“The future of science fiction? We’re living in it.” The father of the literary genre cyberpunk, William Ford Gibson, summed up the meaning of his own visionary novels in this way. The popular fiction that made him famous is nothing more than an anticipation of reality, an interpretation of certain premonitory signs. So it seems as if we are scrolling through the pages of one of his books when we read, for instance, from a press release, that the “bionic” soldier is ready to appear in France and elsewhere.
Winning the wars of the future
In Paris, the research program of the Army of tomorrow is blazing ahead, according to a release by the press agency Adnkronos (reported also by CNN). Medical treatments to improve performance in battle, prosthetics, and under-the-skin electronic implants will be the “real new weapon to win the wars of the future.” The aim is to equip French military personnel with devices and drugs designed to improve their “physical, cognitive, perceptual and psychological capacities”. Not only that. Through connection with tracking and geolocation systems, these devices will put them in constant contact with their military bases.
The placet of the Ethics Committee
The “bionic” soldier was endorsed by the French military’s ethics committee. In the report, just made public, they also authorize the development of medical treatments that prevent pain, stress, and fatigue, as well as the taking of substances that improve a soldier’s mental stamina in case he is captured by the enemy. France, the committee says, must maintain the “operational superiority of its armed forces in a challenging strategic context,” while respecting the laws governing the armed forces, humanitarian law and the “fundamental values of our society.” There are some provisos added: such changes cannot alter the soldier’s ability to manage the use of force, his sense of “humanity”, or his free will.
“Deadly machines” by 2035
Advances in military technology are also taking place across the Channel. General Nick Carter, a senior officer in the U.K. Army, said that one day the British Army might fill its ranks with “soldier robots.” According to Carter, over the next 15 years, these transhumans in camouflage will “change the face” of warfare. In fact, one robotics expert, Charles Glar, predicts that by 2035, the U.S. military will create “deadly, highly effective” machines.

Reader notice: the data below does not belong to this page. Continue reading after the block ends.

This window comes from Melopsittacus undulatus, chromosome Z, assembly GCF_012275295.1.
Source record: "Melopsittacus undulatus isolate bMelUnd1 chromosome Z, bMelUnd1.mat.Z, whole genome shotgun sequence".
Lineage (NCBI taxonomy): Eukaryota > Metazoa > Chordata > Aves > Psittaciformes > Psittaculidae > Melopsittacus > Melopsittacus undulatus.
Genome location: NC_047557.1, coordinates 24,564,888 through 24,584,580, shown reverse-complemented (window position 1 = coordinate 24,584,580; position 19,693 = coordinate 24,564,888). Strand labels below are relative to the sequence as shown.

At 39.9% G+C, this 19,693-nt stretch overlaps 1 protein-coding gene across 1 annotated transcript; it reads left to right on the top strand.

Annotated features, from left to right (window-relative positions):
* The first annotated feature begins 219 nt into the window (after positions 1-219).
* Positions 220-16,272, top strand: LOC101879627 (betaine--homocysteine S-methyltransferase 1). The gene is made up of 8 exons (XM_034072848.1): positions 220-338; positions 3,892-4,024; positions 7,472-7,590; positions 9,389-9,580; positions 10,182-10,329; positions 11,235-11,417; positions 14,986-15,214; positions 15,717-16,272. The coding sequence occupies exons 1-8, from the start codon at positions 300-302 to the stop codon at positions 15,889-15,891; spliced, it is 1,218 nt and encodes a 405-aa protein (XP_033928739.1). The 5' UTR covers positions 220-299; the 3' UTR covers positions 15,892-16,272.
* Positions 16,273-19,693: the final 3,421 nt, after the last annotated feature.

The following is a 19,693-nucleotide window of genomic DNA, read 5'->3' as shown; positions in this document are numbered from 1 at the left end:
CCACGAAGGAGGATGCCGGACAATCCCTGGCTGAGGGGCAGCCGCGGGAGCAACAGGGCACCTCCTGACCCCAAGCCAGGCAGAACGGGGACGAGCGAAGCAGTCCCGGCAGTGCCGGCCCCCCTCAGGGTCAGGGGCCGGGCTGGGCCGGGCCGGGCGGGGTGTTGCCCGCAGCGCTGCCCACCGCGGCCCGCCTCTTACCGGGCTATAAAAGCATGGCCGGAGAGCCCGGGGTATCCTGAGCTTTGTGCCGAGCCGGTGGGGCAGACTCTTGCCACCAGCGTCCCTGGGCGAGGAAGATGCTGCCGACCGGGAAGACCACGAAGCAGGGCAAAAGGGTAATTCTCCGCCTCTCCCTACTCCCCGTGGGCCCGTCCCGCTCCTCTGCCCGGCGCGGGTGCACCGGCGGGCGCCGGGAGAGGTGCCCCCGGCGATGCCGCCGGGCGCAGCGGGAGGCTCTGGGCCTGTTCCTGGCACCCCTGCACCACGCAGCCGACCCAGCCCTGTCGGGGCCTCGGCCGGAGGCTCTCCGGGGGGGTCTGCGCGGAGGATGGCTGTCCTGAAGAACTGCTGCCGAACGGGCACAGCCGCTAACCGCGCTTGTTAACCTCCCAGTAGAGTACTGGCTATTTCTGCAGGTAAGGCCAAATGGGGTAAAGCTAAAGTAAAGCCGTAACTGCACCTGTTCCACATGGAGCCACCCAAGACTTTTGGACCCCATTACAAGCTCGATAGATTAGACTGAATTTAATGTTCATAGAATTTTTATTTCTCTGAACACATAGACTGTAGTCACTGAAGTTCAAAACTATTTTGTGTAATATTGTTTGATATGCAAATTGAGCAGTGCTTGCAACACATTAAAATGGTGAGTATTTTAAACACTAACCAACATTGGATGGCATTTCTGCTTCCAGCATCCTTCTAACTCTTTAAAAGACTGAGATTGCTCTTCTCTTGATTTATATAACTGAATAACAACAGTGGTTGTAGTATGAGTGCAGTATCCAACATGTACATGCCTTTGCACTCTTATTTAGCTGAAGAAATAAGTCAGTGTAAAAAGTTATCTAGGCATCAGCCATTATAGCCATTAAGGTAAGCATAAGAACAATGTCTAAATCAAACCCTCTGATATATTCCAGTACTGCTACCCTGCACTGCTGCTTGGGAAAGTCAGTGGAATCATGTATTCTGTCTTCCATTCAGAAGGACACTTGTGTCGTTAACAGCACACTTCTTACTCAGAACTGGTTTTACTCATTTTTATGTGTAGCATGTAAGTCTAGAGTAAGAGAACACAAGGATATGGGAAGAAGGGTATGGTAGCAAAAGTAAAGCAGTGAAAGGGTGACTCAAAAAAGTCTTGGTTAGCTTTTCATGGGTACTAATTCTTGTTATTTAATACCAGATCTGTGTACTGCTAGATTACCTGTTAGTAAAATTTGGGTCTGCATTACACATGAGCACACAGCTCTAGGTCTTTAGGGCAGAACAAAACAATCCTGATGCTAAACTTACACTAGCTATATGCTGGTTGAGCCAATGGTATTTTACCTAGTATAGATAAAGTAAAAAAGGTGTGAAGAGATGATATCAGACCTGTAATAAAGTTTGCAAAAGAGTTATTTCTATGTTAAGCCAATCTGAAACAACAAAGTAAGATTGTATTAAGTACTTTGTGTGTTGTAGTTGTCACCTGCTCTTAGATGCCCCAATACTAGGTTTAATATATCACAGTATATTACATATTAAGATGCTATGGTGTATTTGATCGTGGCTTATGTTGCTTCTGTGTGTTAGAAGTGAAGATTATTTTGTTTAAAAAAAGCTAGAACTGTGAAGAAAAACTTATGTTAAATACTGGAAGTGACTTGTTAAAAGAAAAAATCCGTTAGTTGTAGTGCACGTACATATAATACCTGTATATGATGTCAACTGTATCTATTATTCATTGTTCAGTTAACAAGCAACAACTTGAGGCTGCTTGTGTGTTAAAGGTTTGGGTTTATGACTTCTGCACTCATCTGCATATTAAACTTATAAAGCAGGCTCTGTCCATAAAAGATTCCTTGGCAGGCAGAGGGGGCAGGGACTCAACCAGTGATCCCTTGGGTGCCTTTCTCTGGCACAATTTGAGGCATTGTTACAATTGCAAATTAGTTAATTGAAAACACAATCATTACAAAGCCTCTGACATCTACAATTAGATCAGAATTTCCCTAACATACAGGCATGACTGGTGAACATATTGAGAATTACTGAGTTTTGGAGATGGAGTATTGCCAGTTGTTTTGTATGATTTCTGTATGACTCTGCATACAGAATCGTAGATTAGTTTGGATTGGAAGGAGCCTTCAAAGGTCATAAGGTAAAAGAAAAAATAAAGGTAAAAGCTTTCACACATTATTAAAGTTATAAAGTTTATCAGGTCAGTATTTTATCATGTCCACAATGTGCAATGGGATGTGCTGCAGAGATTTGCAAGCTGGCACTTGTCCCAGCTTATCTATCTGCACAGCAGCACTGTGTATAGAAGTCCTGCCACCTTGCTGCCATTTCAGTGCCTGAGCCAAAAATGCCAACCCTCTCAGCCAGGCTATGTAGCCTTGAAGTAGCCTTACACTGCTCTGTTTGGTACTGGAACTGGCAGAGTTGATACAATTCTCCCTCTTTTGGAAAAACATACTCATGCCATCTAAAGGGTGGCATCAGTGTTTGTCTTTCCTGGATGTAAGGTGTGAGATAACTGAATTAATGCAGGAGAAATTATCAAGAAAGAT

To believe that such enhancement through augmented reality will remain confined to the military is wishful thinking. iFamNews has already dealt with the giant strides that scientism is making on several fronts: from the Promethean claim to defeat disease and the biological clock to the dystopia of the artificial uterus that generates life outside the sexual act. And the distinctions of the ethics committees are only reassuring up to a certain point: history teaches us that ethical boundaries are often destined to be broken. Especially when the lust to prevail in the geopolitical chessboard is shameless.
The French Minister’s warning
The French Defence Minister, Florence Parly, who invites us to be realistic: “Not everyone has the same scruples as we do and we must prepare for such a future.” She warns that things could change “in the light of future developments”. What is the exact meaning of that last sentence? Could it be that even those who today place ethical constraints on scientific progress could tomorrow tear them down in order to compete with armies of less ethically scrupulous countries?
The future is now
It is worth taking up an editorial that appeared in the Wall Street Journal by John Ratcliffe, director of US National Intelligence. His attentions turn to the Far East. “U.S. intelligence,” he says, “has shown that China has even conducted tests on Army members in hopes of developing soldiers with biologically enhanced capabilities.” Ratcliffe adds: “There are no ethical boundaries in Beijing’s pursuit of power” [emphasis added]. These words have been dismissed by China’s foreign ministry as a “mixture of lies”.
The appeal to the UN
In the meantime, research in this field is also proceeding apace across the Atlantic: the United States army, reports CNN, is investing a lot of money in researching an implant that would allow the human brain to communicate with computers. But concerns about a transhumanist drift also nag at those in the camp. It was three years ago that 116 founders of robotics and artificial intelligence companies made an appeal to the United Nations to ask it to curb the rush toward robot soldiers. “We don’t have much time to act: once we open Pandora’s box, it will be difficult to close it again,” the missive concluded.
As Gibson wrote, we already live inside the future of science fiction. The challenge is to avoid getting crushed.